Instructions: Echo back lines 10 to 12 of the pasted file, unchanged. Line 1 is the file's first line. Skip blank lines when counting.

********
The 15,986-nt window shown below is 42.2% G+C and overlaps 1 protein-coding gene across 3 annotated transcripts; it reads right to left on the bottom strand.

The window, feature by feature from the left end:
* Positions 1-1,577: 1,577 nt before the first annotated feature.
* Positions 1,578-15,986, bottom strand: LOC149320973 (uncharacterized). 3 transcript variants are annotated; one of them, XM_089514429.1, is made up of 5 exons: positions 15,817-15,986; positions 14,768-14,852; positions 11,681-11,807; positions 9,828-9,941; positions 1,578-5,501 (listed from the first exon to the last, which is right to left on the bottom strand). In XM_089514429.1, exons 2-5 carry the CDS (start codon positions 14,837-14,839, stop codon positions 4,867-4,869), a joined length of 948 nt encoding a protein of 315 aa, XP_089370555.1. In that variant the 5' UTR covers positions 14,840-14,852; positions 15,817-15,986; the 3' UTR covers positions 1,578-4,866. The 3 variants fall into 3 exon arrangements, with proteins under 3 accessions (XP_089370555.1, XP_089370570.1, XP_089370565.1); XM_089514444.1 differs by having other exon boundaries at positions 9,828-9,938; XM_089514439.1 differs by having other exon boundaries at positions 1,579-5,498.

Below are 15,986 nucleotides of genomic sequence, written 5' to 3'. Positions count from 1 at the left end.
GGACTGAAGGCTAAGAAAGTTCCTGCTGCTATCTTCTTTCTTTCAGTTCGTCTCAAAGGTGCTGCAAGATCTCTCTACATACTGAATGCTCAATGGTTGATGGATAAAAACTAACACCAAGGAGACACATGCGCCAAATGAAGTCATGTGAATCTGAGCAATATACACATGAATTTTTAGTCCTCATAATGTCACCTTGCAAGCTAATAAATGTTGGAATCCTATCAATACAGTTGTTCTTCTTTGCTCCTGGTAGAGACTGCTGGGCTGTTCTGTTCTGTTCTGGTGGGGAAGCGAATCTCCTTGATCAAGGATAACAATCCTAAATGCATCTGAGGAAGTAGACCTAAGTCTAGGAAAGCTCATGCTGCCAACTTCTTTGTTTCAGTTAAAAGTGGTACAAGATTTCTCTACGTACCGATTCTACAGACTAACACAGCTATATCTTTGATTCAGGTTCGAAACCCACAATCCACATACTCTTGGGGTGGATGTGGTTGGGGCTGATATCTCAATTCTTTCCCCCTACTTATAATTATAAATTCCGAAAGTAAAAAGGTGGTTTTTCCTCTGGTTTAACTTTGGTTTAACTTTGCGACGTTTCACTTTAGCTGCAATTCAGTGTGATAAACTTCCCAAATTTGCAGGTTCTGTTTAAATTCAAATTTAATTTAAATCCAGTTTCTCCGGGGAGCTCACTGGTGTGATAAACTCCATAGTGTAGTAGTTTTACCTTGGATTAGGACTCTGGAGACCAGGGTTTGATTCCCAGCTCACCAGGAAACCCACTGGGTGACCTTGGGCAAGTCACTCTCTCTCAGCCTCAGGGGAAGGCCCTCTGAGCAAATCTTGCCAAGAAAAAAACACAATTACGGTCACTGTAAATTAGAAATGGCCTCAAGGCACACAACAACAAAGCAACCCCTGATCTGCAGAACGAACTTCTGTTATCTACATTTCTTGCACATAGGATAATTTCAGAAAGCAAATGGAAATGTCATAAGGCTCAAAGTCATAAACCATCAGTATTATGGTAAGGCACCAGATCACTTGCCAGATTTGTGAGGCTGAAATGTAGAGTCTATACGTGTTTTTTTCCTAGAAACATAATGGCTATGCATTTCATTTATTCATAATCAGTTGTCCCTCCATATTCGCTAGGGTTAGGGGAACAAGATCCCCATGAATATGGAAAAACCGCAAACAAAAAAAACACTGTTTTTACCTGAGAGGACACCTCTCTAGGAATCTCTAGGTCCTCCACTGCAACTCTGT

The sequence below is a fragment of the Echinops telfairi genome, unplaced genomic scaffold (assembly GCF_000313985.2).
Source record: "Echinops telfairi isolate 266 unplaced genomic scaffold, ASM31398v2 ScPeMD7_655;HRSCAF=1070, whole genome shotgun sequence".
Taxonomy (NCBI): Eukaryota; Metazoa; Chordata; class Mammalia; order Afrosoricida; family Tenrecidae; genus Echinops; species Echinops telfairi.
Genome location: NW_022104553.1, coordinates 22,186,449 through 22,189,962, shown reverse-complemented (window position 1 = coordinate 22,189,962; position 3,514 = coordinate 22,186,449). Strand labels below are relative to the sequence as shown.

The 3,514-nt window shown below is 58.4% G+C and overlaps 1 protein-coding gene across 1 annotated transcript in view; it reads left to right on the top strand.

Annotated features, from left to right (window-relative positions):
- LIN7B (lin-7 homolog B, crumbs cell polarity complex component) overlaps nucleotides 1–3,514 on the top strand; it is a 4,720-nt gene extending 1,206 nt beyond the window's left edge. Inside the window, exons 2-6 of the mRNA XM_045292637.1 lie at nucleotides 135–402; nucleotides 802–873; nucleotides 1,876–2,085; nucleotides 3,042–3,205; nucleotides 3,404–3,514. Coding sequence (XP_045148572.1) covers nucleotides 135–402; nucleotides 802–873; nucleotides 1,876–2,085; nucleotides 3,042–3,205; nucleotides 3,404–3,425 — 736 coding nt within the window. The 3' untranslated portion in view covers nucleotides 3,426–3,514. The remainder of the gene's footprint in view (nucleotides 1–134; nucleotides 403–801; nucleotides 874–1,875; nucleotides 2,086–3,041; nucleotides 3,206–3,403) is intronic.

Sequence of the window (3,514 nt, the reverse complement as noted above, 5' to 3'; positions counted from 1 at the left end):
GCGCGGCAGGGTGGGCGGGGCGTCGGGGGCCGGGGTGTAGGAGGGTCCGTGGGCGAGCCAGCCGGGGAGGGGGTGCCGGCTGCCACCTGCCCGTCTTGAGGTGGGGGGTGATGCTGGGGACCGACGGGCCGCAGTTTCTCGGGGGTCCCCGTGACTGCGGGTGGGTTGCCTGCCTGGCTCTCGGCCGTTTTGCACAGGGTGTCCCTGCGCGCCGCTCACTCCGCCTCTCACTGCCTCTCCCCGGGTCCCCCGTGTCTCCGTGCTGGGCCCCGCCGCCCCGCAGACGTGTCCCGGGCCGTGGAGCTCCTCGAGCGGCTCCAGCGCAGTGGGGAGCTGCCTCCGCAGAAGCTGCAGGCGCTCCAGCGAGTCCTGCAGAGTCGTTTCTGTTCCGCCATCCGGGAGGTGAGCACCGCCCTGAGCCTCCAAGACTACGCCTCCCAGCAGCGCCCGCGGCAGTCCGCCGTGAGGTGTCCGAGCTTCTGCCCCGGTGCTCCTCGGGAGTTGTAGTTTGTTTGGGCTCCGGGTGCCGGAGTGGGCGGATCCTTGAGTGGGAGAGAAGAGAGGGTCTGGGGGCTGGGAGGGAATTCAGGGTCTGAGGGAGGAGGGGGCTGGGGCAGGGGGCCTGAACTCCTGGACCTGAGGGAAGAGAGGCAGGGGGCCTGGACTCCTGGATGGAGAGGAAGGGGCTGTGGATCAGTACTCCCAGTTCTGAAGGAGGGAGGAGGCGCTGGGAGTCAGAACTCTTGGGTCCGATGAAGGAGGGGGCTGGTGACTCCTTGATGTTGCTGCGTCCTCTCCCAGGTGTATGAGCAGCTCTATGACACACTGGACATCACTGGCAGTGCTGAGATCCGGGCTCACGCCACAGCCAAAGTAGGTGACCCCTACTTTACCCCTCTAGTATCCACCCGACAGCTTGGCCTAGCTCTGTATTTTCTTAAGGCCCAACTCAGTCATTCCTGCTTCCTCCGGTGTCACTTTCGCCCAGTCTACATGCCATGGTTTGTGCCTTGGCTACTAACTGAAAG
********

Genome location: NW_022104553.1, coordinates 22,186,449 through 22,189,962, shown reverse-complemented (window position 1 = coordinate 22,189,962; position 3,514 = coordinate 22,186,449). Strand labels below are relative to the sequence as shown.

The 3,514-nt window shown below is 58.4% G+C and overlaps 1 protein-coding gene across 1 annotated transcript in view; it reads left to right on the top strand.

Annotated features, from left to right (window-relative positions):